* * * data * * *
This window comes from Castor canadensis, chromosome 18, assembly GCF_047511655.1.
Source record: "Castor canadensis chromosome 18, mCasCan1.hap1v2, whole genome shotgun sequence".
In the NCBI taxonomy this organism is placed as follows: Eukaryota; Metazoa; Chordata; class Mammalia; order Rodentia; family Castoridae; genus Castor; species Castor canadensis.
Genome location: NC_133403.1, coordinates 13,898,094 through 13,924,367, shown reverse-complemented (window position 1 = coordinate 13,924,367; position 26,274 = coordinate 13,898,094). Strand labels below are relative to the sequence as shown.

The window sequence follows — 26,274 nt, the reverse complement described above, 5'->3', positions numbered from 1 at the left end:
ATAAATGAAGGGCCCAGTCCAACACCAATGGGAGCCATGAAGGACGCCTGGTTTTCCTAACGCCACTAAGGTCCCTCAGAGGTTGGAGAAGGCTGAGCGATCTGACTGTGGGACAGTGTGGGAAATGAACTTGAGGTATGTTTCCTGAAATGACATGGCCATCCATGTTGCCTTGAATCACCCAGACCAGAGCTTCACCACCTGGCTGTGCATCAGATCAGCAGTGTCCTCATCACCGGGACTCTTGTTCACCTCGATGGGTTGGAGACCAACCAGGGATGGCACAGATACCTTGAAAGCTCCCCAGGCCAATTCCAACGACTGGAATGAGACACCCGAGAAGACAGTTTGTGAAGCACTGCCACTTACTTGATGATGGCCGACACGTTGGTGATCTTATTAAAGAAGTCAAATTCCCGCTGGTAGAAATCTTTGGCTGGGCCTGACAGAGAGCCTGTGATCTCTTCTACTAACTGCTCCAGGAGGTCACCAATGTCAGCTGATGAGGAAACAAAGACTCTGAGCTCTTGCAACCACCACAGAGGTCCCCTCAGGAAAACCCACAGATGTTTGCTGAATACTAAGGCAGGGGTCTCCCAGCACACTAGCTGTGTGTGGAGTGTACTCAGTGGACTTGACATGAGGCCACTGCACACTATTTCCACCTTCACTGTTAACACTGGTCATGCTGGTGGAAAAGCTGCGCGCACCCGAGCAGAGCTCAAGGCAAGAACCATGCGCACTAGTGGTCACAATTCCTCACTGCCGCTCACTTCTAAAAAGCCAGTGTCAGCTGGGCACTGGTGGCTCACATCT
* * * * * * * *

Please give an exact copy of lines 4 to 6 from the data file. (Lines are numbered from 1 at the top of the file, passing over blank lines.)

Genome location: NC_133403.1, coordinates 13,898,094 through 13,924,367, shown reverse-complemented (window position 1 = coordinate 13,924,367; position 26,274 = coordinate 13,898,094). Strand labels below are relative to the sequence as shown.

The window sequence follows — 26,274 nt, the reverse complement described above, 5'->3', positions numbered from 1 at the left end:
ATAAATGAAGGGCCCAGTCCAACACCAATGGGAGCCATGAAGGACGCCTGGTTTTCCTAACGCCACTAAGGTCCCTCAGAGGTTGGAGAAGGCTGAGCGATCTGACTGTGGGACAGTGTGGGAAATGAACTTGAGGTATGTTTCCTGAAATGACATGGCCATCCATGTTGCCTTGAATCACCCAGACCAGAGCTTCACCACCTGGCTGTGCATCAGATCAGCAGTGTCCTCATCACCGGGACTCTTGTTCACCTCGATGGGTTGGAGACCAACCAGGGATGGCACAGATACCTTGAAAGCTCCCCAGGCCAATTCCAACGACTGGAATGAGACACCCGAGAAGACAGTTTGTGAAGCACTGCCACTTACTTGATGATGGCCGACACGTTGGTGATCTTATTAAAGAAGTCAAATTCCCGCTGGTAGAAATCTTTGGCTGGGCCTGACAGAGAGCCTGTGATCTCTTCTACTAACTGCTCCAGGAGGTCACCAATGTCAGCTGATGAGGAAACAAAGACTCTGAGCTCTTGCAACCACCACAGAGGTCCCCTCAGGAAAACCCACAGATGTTTGCTGAATACTAAGGCAGGGGTCTCCCAGCACACTAGCTGTGTGTGGAGTGTACTCAGTGGACTTGACATGAGGCCACTGCACACTATTTCCACCTTCACTGTTAACACTGGTCATGCTGGTGGAAAAGCTGCGCGCACCCGAGCAGAGCTCAAGGCAAGAACCATGCGCACTAGTGGTCACAATTCCTCACTGCCGCTCACTTCTAAAAAGCCAGTGTCAGCTGGGCACTGGTGGCTCACATCT